This movement, however, like every other, has its perils and abuses. If individualism destroys institutions, and if democracy, with its dream of equality, simply works disintegration, the society is at the sport of the new elements which combine and organize on new centers, for actual disintegration and atomization of society is impossible.
What then are the centers on which the new organizations form, and what is the character of the new organizations? In our modern society they are sure to be interests, meaning by that, groups of persons united by a desire for the success of the same enterprises and seeking pecuniary gain from that success. Here is where the plutocratic element finds entrance into the democratic system, and here lies the weakness of democracy, in the face of the plutocratic forces with which it has to cope in modern society.
What, in the face of such an antagonism, is the significance of this new notion that "the state is an ethical person"—a triviality in the guise of an apothegm? If the state is an ethical person, and is rent by interests which may be sordid, and are at best commercial, what becomes of its ethical authority, and how can its ethical character abide? In order to save its own existence—not its ethical character, but its purely brute existence—it has to take sides with some interests against others, which is just what all modern civilized states are doing.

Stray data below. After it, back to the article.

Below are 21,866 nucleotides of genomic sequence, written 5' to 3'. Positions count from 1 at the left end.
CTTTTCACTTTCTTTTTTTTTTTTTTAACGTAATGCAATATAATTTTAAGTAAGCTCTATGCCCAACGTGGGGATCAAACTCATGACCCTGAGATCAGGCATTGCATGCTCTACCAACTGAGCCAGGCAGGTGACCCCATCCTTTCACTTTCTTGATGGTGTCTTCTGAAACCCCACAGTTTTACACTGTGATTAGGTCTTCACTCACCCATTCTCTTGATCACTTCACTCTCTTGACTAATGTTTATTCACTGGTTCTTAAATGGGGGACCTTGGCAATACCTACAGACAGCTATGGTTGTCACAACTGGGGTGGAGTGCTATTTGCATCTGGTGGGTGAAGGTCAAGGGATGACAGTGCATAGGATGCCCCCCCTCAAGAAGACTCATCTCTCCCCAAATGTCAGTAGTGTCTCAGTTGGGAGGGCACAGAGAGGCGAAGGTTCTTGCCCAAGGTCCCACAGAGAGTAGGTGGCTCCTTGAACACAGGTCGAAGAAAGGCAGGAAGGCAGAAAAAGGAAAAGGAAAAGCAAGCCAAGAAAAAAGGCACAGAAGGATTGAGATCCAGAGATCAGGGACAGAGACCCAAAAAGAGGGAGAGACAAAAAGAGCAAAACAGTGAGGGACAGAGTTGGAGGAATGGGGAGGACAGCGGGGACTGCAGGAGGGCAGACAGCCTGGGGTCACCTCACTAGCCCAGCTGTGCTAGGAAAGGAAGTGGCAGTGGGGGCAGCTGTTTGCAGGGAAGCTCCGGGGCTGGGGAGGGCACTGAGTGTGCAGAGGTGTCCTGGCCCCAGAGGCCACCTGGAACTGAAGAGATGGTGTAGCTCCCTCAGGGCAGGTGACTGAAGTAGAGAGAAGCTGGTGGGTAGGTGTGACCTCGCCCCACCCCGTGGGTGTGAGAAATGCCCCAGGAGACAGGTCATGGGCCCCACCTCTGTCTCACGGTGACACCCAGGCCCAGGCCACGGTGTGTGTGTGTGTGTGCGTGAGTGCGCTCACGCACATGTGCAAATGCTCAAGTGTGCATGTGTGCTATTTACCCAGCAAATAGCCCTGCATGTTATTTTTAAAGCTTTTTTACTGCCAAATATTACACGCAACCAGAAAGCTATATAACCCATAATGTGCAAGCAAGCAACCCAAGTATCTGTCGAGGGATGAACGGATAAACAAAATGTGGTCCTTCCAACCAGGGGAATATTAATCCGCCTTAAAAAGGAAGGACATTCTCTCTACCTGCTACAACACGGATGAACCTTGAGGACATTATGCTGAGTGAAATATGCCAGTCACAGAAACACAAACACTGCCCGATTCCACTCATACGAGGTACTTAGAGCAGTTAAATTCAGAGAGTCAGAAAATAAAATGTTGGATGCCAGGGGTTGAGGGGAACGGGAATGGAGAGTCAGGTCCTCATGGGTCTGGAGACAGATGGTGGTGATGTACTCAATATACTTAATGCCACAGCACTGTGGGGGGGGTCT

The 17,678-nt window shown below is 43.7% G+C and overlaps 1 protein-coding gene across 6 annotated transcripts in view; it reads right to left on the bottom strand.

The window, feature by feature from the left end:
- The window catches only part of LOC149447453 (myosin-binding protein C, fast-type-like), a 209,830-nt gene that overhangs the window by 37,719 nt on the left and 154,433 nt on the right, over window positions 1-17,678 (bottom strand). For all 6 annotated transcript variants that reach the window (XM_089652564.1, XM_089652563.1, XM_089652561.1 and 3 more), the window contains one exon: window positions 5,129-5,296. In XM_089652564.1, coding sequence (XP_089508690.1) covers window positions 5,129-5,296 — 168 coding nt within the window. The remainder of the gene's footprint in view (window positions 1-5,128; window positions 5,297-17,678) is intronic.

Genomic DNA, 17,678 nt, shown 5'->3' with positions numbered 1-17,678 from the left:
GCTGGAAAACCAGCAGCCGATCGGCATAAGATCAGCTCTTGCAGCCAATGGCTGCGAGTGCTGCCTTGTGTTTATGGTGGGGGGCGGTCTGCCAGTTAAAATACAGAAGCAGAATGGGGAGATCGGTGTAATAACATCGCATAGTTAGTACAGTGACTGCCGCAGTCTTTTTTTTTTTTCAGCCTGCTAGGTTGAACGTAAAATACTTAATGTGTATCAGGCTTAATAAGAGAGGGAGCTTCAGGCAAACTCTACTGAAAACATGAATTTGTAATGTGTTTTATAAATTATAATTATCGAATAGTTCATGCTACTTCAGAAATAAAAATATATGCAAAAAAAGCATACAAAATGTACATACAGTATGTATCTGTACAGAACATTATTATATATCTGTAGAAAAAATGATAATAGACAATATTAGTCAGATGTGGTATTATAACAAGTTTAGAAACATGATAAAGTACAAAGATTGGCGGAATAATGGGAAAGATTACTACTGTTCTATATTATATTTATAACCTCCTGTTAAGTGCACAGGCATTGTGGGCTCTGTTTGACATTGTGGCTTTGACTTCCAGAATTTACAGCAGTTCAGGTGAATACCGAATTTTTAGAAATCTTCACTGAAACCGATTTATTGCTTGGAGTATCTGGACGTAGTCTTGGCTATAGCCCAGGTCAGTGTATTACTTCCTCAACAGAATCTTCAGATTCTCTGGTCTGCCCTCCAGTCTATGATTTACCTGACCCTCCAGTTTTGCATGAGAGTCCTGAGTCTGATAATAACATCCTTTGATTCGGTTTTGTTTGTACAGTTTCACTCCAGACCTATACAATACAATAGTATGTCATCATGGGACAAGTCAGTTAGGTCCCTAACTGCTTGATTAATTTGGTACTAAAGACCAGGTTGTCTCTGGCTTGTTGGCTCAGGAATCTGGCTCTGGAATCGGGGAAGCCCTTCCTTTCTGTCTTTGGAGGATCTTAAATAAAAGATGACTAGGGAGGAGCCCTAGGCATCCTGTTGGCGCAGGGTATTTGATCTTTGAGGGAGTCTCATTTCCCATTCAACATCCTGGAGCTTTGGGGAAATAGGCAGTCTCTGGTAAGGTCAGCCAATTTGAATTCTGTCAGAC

And yet, as I said at the outset of this essay, it has seemed not impossible that democracy might contain within itself the form and potency of better things. It has seemed that it might be simple-minded enough to throw off all the big dogmas of state-olatry, might be so open and visible, and might feel itself so well known of